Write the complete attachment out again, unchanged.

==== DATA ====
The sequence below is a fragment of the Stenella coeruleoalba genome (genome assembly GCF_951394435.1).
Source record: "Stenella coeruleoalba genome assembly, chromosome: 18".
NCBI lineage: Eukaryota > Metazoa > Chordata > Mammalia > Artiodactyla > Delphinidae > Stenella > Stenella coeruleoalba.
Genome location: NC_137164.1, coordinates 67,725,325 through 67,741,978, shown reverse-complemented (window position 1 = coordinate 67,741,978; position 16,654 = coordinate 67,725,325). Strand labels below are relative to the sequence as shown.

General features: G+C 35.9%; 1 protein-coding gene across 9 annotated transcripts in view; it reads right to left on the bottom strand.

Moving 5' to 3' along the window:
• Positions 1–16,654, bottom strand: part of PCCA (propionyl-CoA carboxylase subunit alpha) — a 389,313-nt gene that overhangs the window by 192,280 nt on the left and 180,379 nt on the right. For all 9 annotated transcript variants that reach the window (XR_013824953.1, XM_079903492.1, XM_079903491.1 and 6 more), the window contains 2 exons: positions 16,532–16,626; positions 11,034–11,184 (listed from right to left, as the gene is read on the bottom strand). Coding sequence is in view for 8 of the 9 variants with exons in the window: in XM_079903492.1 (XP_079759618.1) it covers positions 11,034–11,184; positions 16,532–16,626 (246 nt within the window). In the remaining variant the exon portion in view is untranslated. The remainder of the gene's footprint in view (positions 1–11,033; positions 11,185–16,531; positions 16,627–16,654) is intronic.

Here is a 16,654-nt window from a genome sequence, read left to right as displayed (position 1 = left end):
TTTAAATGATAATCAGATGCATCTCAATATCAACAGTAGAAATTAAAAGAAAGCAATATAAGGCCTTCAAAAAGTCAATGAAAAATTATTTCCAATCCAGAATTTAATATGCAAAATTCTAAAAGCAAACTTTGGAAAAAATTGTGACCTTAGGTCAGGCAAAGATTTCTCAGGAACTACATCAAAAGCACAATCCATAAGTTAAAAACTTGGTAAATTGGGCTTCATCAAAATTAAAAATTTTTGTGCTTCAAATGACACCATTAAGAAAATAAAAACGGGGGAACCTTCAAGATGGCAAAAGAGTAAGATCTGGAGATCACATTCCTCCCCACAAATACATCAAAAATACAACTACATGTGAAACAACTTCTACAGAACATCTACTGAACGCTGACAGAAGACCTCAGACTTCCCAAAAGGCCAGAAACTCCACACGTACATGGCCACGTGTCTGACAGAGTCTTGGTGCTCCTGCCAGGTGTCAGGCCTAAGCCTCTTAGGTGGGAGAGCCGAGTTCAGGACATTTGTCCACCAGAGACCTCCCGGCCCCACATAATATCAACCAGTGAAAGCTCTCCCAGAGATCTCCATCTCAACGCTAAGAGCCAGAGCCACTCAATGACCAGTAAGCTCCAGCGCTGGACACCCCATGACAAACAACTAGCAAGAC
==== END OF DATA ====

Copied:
The sequence below is a fragment of the Stenella coeruleoalba genome (genome assembly GCF_951394435.1).
Source record: "Stenella coeruleoalba genome assembly, chromosome: 18".
NCBI lineage: Eukaryota > Metazoa > Chordata > Mammalia > Artiodactyla > Delphinidae > Stenella > Stenella coeruleoalba.
Genome location: NC_137164.1, coordinates 67,725,325 through 67,741,978, shown reverse-complemented (window position 1 = coordinate 67,741,978; position 16,654 = coordinate 67,725,325). Strand labels below are relative to the sequence as shown.

General features: G+C 35.9%; 1 protein-coding gene across 9 annotated transcripts in view; it reads right to left on the bottom strand.

Moving 5' to 3' along the window:
• Positions 1–16,654, bottom strand: part of PCCA (propionyl-CoA carboxylase subunit alpha) — a 389,313-nt gene that overhangs the window by 192,280 nt on the left and 180,379 nt on the right. For all 9 annotated transcript variants that reach the window (XR_013824953.1, XM_079903492.1, XM_079903491.1 and 6 more), the window contains 2 exons: positions 16,532–16,626; positions 11,034–11,184 (listed from right to left, as the gene is read on the bottom strand). Coding sequence is in view for 8 of the 9 variants with exons in the window: in XM_079903492.1 (XP_079759618.1) it covers positions 11,034–11,184; positions 16,532–16,626 (246 nt within the window). In the remaining variant the exon portion in view is untranslated. The remainder of the gene's footprint in view (positions 1–11,033; positions 11,185–16,531; positions 16,627–16,654) is intronic.

Here is a 16,654-nt window from a genome sequence, read left to right as displayed (position 1 = left end):
TTTAAATGATAATCAGATGCATCTCAATATCAACAGTAGAAATTAAAAGAAAGCAATATAAGGCCTTCAAAAAGTCAATGAAAAATTATTTCCAATCCAGAATTTAATATGCAAAATTCTAAAAGCAAACTTTGGAAAAAATTGTGACCTTAGGTCAGGCAAAGATTTCTCAGGAACTACATCAAAAGCACAATCCATAAGTTAAAAACTTGGTAAATTGGGCTTCATCAAAATTAAAAATTTTTGTGCTTCAAATGACACCATTAAGAAAATAAAAACGGGGGAACCTTCAAGATGGCAAAAGAGTAAGATCTGGAGATCACATTCCTCCCCACAAATACATCAAAAATACAACTACATGTGAAACAACTTCTACAGAACATCTACTGAACGCTGACAGAAGACCTCAGACTTCCCAAAAGGCCAGAAACTCCACACGTACATGGCCACGTGTCTGACAGAGTCTTGGTGCTCCTGCCAGGTGTCAGGCCTAAGCCTCTTAGGTGGGAGAGCCGAGTTCAGGACATTTGTCCACCAGAGACCTCCCGGCCCCACATAATATCAACCAGTGAAAGCTCTCCCAGAGATCTCCATCTCAACGCTAAGAGCCAGAGCCACTCAATGACCAGTAAGCTCCAGCGCTGGACACCCCATGACAAACAACTAGCAAGAC